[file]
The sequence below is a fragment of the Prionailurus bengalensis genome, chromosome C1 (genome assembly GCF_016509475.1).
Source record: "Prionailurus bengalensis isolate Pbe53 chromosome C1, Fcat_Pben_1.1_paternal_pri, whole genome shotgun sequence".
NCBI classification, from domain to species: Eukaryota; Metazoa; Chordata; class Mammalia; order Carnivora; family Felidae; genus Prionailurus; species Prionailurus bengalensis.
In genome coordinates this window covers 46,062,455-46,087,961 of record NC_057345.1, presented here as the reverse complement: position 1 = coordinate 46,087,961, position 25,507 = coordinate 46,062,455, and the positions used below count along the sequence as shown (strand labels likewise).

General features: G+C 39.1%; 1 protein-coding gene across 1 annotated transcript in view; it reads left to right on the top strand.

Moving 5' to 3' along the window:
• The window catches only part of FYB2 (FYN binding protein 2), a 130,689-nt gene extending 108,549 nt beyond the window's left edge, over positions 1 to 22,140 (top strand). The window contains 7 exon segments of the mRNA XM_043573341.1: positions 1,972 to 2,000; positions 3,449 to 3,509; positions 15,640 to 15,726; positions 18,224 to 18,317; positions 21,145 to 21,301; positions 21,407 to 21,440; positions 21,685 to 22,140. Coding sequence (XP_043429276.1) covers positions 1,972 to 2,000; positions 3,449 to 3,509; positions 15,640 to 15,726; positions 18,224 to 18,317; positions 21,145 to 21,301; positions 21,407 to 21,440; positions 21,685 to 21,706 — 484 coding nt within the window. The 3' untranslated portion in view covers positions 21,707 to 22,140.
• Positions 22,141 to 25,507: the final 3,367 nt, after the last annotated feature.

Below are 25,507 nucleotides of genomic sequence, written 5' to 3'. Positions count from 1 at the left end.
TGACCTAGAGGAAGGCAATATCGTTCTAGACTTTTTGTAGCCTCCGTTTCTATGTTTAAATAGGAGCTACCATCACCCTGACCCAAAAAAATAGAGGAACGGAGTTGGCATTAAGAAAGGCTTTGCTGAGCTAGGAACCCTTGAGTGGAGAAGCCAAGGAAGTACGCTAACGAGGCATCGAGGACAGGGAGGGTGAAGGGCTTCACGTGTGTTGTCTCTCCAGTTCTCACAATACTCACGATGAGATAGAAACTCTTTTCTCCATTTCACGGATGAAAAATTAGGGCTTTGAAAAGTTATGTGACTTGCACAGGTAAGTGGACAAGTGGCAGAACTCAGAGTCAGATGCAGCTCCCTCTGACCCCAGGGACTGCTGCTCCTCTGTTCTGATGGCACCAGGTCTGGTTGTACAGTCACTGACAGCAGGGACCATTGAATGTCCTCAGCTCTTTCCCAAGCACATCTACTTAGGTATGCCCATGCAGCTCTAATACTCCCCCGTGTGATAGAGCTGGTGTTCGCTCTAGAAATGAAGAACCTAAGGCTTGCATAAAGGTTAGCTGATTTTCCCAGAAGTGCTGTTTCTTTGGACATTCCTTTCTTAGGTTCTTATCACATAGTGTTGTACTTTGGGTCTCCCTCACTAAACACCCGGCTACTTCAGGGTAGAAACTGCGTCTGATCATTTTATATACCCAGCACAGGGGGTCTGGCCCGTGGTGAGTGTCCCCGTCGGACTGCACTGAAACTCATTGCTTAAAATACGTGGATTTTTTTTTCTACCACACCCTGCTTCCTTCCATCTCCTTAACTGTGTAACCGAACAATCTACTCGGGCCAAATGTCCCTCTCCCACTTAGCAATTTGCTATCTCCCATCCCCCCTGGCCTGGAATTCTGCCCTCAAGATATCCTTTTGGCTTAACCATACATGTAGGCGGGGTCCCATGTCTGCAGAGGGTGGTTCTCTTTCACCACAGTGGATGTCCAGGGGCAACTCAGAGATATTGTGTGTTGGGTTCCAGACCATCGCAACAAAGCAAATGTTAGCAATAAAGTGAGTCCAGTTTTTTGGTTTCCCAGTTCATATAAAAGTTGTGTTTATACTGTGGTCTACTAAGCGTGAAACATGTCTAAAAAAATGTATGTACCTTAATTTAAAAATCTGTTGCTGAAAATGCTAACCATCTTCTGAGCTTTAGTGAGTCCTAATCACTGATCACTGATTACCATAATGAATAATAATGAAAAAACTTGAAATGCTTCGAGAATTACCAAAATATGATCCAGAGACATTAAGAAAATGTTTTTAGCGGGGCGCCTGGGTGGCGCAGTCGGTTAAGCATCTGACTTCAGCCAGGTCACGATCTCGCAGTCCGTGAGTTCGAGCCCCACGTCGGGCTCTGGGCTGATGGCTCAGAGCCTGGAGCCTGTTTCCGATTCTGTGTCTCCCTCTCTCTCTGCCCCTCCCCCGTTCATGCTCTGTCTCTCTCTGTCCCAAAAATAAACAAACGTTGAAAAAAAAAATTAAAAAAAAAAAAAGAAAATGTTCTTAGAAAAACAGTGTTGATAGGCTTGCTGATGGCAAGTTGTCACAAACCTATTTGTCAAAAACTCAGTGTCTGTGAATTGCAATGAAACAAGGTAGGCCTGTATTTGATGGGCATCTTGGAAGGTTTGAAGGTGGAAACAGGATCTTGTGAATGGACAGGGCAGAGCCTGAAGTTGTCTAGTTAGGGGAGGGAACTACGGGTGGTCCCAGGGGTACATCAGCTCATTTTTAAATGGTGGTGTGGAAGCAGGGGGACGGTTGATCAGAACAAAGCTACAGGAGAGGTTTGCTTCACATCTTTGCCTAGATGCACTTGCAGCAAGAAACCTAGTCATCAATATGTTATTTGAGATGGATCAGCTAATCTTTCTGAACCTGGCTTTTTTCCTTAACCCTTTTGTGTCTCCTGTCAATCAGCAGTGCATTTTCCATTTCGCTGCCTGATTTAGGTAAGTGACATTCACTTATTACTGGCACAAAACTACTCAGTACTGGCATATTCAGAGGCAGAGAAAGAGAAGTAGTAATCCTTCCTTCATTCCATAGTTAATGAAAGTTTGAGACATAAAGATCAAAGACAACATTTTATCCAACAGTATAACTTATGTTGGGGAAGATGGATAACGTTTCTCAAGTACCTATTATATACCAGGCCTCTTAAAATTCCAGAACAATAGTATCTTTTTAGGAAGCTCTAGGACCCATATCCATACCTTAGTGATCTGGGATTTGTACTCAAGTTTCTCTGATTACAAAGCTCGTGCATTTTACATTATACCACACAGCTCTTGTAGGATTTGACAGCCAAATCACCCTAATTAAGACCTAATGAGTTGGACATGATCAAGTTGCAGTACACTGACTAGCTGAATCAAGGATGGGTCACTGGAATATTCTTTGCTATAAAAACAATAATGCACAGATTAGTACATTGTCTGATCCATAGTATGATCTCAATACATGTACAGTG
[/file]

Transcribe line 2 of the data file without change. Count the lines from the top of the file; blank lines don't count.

Source record: "Prionailurus bengalensis isolate Pbe53 chromosome C1, Fcat_Pben_1.1_paternal_pri, whole genome shotgun sequence".